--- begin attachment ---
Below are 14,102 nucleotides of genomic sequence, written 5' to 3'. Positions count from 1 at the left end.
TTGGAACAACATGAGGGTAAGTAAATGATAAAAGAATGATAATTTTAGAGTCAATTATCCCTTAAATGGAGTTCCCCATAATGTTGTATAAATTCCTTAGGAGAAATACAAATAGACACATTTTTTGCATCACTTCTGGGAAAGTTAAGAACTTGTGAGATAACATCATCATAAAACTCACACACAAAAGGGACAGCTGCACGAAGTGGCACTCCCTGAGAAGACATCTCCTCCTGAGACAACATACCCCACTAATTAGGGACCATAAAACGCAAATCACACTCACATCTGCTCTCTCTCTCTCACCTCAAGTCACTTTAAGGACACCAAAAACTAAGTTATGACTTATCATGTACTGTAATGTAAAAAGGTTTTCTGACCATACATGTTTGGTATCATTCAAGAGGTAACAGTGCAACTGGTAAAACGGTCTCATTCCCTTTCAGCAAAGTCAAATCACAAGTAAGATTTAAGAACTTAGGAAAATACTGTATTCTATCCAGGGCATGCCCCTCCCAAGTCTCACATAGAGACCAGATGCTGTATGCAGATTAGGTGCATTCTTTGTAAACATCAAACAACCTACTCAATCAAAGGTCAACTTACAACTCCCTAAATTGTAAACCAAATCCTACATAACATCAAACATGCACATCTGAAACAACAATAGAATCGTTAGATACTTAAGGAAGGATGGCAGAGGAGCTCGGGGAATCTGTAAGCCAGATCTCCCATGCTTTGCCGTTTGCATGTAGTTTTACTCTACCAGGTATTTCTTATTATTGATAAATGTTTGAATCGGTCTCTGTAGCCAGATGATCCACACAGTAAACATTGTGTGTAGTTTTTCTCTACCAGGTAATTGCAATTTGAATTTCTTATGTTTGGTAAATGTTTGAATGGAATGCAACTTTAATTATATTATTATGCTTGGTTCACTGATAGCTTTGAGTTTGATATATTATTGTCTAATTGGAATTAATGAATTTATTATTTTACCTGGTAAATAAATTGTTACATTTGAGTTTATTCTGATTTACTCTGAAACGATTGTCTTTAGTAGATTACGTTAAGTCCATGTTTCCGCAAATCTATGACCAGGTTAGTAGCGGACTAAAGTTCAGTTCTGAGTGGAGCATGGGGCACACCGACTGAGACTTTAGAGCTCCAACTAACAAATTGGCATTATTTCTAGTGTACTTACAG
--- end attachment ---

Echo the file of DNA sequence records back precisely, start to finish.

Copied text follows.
Below are 14,102 nucleotides of genomic sequence, written 5' to 3'. Positions count from 1 at the left end.
TTGGAACAACATGAGGGTAAGTAAATGATAAAAGAATGATAATTTTAGAGTCAATTATCCCTTAAATGGAGTTCCCCATAATGTTGTATAAATTCCTTAGGAGAAATACAAATAGACACATTTTTTGCATCACTTCTGGGAAAGTTAAGAACTTGTGAGATAACATCATCATAAAACTCACACACAAAAGGGACAGCTGCACGAAGTGGCACTCCCTGAGAAGACATCTCCTCCTGAGACAACATACCCCACTAATTAGGGACCATAAAACGCAAATCACACTCACATCTGCTCTCTCTCTCTCACCTCAAGTCACTTTAAGGACACCAAAAACTAAGTTATGACTTATCATGTACTGTAATGTAAAAAGGTTTTCTGACCATACATGTTTGGTATCATTCAAGAGGTAACAGTGCAACTGGTAAAACGGTCTCATTCCCTTTCAGCAAAGTCAAATCACAAGTAAGATTTAAGAACTTAGGAAAATACTGTATTCTATCCAGGGCATGCCCCTCCCAAGTCTCACATAGAGACCAGATGCTGTATGCAGATTAGGTGCATTCTTTGTAAACATCAAACAACCTACTCAATCAAAGGTCAACTTACAACTCCCTAAATTGTAAACCAAATCCTACATAACATCAAACATGCACATCTGAAACAACAATAGAATCGTTAGATACTTAAGGAAGGATGGCAGAGGAGCTCGGGGAATCTGTAAGCCAGATCTCCCATGCTTTGCCGTTTGCATGTAGTTTTACTCTACCAGGTATTTCTTATTATTGATAAATGTTTGAATCGGTCTCTGTAGCCAGATGATCCACACAGTAAACATTGTGTGTAGTTTTTCTCTACCAGGTAATTGCAATTTGAATTTCTTATGTTTGGTAAATGTTTGAATGGAATGCAACTTTAATTATATTATTATGCTTGGTTCACTGATAGCTTTGAGTTTGATATATTATTGTCTAATTGGAATTAATGAATTTATTATTTTACCTGGTAAATAAATTGTTACATTTGAGTTTATTCTGATTTACTCTGAAACGATTGTCTTTAGTAGATTACGTTAAGTCCATGTTTCCGCAAATCTATGACCAGGTTAGTAGCGGACTAAAGTTCAGTTCTGAGTGGAGCATGGGGCACACCGACTGAGACTTTAGAGCTCCAACTAACAAATTGGCATTATTTCTAGTGTACTTACAG